Non-toxic semiconductor nanocrystals stimulate and record neuronal activity
The ability to "see" the large-scale dynamic activity of neurons and their networks is an important tool that has complemented well-established electrophysiological current and voltage recording methods. Nanotechnology has been an enabler of advances in optical approaches. For example, semiconductor nanocrystals including quantum dots as fluorescent voltage sensors have been successfully used to report voltage changes across neurons with very high temporal accuracy. Cadmium-based quantum dots were the first commercially available, but cadmium can be toxic to cells. The EU-funded iNano project is developing novel semiconductor nanocrystals made of high-performing and safe indium phosphide to light the way to neurons – and to "activate" them.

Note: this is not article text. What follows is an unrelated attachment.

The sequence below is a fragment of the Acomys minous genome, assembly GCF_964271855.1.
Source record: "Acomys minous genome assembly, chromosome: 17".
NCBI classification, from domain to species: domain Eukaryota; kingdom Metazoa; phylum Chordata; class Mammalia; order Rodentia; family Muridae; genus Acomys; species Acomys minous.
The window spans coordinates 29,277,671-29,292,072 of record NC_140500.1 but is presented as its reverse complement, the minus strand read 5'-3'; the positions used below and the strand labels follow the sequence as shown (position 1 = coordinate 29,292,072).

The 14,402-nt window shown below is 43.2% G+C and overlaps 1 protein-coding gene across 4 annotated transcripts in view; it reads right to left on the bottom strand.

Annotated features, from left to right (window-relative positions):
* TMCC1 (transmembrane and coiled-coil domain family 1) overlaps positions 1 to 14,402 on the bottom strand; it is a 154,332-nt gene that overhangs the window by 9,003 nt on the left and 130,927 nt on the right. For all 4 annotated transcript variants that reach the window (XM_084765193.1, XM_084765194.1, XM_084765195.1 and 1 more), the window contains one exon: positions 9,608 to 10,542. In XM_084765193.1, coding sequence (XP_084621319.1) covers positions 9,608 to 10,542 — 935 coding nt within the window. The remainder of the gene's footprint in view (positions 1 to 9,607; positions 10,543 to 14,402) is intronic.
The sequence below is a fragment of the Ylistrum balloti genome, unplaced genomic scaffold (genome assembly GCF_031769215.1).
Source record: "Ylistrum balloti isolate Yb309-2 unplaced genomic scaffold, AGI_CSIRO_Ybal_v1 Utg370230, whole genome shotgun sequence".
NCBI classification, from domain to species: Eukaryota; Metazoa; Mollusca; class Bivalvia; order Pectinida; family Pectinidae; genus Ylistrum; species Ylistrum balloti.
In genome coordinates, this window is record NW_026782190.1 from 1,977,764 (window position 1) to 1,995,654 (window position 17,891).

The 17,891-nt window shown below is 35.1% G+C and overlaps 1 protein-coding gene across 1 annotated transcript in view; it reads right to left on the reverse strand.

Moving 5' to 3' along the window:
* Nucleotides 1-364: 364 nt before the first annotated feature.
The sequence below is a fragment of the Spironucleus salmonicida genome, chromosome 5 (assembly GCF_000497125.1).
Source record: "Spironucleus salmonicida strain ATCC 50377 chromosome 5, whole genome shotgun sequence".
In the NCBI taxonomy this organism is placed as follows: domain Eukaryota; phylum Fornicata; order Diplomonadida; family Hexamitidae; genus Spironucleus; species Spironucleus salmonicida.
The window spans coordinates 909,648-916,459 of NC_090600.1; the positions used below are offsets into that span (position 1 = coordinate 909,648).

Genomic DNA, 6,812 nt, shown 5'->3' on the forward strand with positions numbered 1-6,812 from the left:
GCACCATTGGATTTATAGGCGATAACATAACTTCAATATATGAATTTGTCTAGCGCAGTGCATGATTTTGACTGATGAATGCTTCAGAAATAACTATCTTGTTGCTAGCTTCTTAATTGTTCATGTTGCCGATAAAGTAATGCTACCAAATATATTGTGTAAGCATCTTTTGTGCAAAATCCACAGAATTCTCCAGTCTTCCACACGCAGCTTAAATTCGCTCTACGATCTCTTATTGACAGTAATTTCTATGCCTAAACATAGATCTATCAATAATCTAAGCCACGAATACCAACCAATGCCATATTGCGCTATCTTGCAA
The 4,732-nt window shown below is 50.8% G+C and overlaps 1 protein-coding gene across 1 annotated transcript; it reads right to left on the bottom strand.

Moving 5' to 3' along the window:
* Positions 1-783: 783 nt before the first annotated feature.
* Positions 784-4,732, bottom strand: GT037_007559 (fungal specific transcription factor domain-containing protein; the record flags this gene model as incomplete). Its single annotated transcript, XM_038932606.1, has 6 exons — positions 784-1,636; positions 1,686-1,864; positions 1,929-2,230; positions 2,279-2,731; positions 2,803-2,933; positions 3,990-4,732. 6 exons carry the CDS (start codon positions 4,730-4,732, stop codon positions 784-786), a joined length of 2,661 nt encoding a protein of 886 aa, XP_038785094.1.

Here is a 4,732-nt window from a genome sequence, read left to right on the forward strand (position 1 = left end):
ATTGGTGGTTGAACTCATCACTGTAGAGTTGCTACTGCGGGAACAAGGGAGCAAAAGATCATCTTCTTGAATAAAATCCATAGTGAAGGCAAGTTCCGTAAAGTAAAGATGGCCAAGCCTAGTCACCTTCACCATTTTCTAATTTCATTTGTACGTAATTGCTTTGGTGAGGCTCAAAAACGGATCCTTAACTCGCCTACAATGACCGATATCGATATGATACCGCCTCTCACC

Fields of science
- natural sciencesbiological sciencesneurobiology
- natural scienceschemical sciencesinorganic chemistrytransition metals
- natural scienceschemical sciencesinorganic chemistrypost-transition metals
- engineering and technologynanotechnologynano-materialsnanocrystals
- natural sciencesphysical scienceselectromagnetism and electronicssemiconductivity